The Syrian army captured Aleppo from rebel fighters on Tuesday, a culmination of years of fighting and a devastating siege in what was one of the bloodiest battles of the civil war. But before crippled opposition forces agreed to withdraw in a ceasefire, there were reports of widespread massacres by Syrian troops taking full control of what was once the country's largest city.
Pro-government forces reportedly entered homes and killed dozens of civilians, including women and children. There has been "a complete meltdown of humanity in Aleppo," said Jens Laerke, the UN humanitarian spokesman.
The end of the battle for Aleppo marks a dramatic turning point in the country's long civil war that has killed hundreds of thousands and left countless more homeless.
Even though the war is far from over, the conquest of Aleppo will be seen as a victory for President Bashar al-Assad along with his military backers: Iran and Russia.
For the West, there will be questions about how collective inaction led to a vacuum that was filled by Russia.
In the past weeks, Canada has been trying to help mobilize the UN General Assembly to hold a formal plenary session and "signal the need to take action" on Syria.
On Tuesday, Canada's Defence Minister Harjit Sajjan called on Syria and Russia to end the "horrific crisis" taking place in Aleppo where thousands remain without food, water or medical assistance.
"At the end, whether it's Russia or Assad, [they] really need to take a strong look at themselves and the atrocities that are being committed and the humanitarian crisis that's been created. At the end of the day, the human suffering is unimaginable," he said.
Foreign Affairs Minister Stéphane Dion echoed his cabinet colleague's frustration, urging Mr. al-Assad's regime to show "a minimum of humanity" as the casualties mount. "We are condemning a situation where civilians are the victims of atrocities. We are asking the Assad regime … to allow humanitarian support for the civilians," he told reporters Tuesday.
"We remind all sides that even war has rules," said Teresa Sancristoval, head of the Médecins sans frontières emergency unit for Aleppo. "It is paramount that all parties allow people to flee to safety, allow the evacuation of sick and wounded, and facilitate the provision of protection and humanitarian assistance to those that are caught on the front lines."
In the face of the Western-backed opposition's defeat in Aleppo, there will be fears that it can't regroup and reach its goal of toppling Mr. al-Assad.
"It's a hard blow for the opposition, no doubt about it," said Fawaz Gerges, a professor of international relations at the London School of Economics and author of ISIS: A History. "The moderate mainstream has lost the last urban centre it controlled. … The Syrian opposition finds itself alone in the eye of the storm, it's outnumbered, it's outgunned and it's outmanoeuvred."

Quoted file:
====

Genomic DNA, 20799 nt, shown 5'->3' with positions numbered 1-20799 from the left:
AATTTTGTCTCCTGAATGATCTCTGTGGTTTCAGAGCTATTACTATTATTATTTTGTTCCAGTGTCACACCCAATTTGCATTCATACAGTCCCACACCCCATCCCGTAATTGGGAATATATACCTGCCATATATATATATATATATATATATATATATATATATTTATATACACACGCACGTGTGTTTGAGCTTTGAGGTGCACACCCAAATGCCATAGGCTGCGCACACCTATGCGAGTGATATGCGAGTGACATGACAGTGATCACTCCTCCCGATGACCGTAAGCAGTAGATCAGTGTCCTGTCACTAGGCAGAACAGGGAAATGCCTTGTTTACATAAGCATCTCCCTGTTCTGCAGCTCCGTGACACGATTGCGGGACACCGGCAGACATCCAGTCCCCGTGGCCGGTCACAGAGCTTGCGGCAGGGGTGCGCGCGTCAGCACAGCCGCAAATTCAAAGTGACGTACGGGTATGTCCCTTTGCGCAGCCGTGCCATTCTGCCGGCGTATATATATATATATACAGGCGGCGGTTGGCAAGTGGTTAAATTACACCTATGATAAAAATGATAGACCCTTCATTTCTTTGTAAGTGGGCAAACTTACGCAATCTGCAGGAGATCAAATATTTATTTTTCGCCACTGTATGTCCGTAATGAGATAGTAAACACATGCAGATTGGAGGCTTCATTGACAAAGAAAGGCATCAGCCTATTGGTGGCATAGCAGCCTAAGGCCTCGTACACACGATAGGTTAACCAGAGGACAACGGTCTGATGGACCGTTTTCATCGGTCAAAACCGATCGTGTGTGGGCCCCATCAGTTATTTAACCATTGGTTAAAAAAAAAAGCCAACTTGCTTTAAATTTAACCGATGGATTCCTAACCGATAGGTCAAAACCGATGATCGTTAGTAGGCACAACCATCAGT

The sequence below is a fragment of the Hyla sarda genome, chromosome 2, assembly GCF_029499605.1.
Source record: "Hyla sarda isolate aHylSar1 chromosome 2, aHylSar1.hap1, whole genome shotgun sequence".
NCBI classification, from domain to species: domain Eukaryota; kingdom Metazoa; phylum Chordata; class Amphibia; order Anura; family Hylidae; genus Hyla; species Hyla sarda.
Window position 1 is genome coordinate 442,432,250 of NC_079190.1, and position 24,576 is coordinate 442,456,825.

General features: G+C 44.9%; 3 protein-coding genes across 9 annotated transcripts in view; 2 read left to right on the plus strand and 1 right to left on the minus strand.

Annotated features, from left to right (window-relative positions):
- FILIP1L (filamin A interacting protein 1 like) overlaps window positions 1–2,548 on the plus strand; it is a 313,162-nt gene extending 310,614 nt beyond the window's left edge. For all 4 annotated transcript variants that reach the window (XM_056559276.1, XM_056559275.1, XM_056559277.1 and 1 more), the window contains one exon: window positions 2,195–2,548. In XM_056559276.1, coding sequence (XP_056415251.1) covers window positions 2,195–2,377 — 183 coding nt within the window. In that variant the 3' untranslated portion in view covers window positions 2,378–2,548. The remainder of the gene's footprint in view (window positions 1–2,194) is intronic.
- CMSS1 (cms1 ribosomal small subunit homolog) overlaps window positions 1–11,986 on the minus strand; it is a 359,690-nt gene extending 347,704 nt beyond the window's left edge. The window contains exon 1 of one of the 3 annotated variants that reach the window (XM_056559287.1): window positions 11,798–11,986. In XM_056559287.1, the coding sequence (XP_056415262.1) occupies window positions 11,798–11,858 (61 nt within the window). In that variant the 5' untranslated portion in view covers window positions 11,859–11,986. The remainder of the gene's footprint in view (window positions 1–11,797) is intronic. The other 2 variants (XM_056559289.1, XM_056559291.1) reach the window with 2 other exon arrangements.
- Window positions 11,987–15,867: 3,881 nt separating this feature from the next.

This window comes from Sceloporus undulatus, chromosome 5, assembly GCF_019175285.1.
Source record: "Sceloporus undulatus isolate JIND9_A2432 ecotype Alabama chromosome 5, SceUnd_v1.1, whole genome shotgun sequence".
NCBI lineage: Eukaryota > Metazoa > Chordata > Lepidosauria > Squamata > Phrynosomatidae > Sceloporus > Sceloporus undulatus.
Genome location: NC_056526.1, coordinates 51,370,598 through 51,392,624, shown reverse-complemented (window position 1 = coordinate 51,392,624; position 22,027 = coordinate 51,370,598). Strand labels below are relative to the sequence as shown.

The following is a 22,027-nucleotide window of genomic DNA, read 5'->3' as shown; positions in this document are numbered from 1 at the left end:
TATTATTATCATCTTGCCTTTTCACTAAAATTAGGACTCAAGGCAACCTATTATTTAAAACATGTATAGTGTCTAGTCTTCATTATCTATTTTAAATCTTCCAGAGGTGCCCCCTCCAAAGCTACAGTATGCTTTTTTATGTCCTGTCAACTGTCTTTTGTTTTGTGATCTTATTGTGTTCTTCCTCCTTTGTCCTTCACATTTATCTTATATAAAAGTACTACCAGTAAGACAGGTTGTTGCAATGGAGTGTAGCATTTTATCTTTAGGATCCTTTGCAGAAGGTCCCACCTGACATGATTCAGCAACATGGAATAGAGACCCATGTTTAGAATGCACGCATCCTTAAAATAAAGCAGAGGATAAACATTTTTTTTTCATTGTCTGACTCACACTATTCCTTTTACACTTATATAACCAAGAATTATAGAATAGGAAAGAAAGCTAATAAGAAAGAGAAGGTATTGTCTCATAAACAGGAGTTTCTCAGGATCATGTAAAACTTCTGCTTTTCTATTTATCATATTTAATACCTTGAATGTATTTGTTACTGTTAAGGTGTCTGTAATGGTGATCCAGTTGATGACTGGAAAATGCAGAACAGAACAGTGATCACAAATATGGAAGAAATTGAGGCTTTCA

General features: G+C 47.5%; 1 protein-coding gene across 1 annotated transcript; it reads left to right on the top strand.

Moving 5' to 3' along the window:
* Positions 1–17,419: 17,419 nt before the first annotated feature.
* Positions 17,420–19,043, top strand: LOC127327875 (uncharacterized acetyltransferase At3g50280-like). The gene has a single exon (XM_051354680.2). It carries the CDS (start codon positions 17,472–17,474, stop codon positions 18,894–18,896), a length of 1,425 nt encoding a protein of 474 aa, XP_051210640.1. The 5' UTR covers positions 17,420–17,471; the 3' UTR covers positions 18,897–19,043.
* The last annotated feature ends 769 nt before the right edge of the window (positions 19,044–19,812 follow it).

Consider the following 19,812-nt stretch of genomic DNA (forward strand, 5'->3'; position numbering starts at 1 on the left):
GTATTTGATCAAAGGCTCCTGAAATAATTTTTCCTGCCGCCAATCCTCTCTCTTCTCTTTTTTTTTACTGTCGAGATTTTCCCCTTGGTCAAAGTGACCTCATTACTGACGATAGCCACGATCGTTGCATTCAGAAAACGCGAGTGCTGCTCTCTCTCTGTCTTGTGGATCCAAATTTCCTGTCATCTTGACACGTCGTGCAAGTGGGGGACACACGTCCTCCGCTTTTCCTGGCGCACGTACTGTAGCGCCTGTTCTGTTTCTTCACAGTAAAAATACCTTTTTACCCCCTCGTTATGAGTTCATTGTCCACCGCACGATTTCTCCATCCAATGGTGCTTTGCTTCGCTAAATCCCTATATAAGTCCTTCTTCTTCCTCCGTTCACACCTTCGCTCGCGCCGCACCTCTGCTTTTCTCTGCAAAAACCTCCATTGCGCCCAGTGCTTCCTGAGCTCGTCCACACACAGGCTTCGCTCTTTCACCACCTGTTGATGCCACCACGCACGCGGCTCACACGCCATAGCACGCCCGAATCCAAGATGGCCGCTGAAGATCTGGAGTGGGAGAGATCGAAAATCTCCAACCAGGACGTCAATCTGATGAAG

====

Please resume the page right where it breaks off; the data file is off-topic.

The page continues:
Just more than a year ago, the Syrian army appeared on the ropes and opposition forces seemed on the cusp of overthrowing the Assad regime. But that changed as the Russian military provided more support to the Syrian army and Western backers of the opposition faded away.
Turkey, once a key supporter, is working with the Russians on securing the Turkish-Syrian border. Another backer, Saudi Arabia, is caught up in the battle over Yemen while the United States has also stepped away almost completely and isn't likely to offer much support under president Donald Trump.
British Foreign Secretary Boris Johnson lamented the impotency of the West during a speech in the House of Commons on Tuesday, noting that Parliament voted in 2013 not to support air strikes on Syria even after proof emerged that Mr. al-Assad's regime had used chemical weapons. "We as a country vacated that space into which Russia stepped," he said.
With Aleppo gone, moderate forces will have to rethink their strategy. But the situation for Mr. al-Assad is tricky as well. The Syrian army has been seriously stretched and Mr. al-Assad continues to rely heavily on Russian air strikes as well as fighters from the Iranian-backed Hezbollah, Iraq and Afghanistan.
Mr. al-Assad will also have a difficult time keeping control of the territory his army has taken given the weak state of his military and the country's lack of resources.
"Aleppo is not going to go back to normalcy the way the regime depicts it – the regime-dominated Aleppo of 2017 will most likely be characterized by retributions and looting, little reconciliation and a largely persisting insecurity and chaos," said Raphael Lefevre, a Syria researcher at Oxford University and a nonresident fellow at the Carnegie Middle East Centre in Beirut.
"The battle for Aleppo is unquestionably a significant short-term victory for the regime, and provides it with a massive morale boost, but I'm skeptical that it can translate this in a lasting territorial gain. Where will it find the $200-billion needed to rebuild Syria?" he asked.
Mr. Lefèvre added that policing and controlling Aleppo will be particularly hard given that most of the population is Sunni and the Syrian forces taking over the city are largely Shia and include many foreigners.
Nonetheless, the Aleppo victory will be a boost for Mr. al-Assad and make him less likely to find a political solution to the war. Talk of him being pushed out is now rarely heard and, as long as the Russian military continues to give the Syrian army support, there is little incentive for Mr. al-Assad to negotiate. And that means the fighting will continue.
Mr. al-Assad indicated as much in recent interviews with Syrian media. While victory in Aleppo will transform the war, he said, "Let's be realistic. It won't mean the end of the war in Syria."
With a report from Steven Chase in Ottawa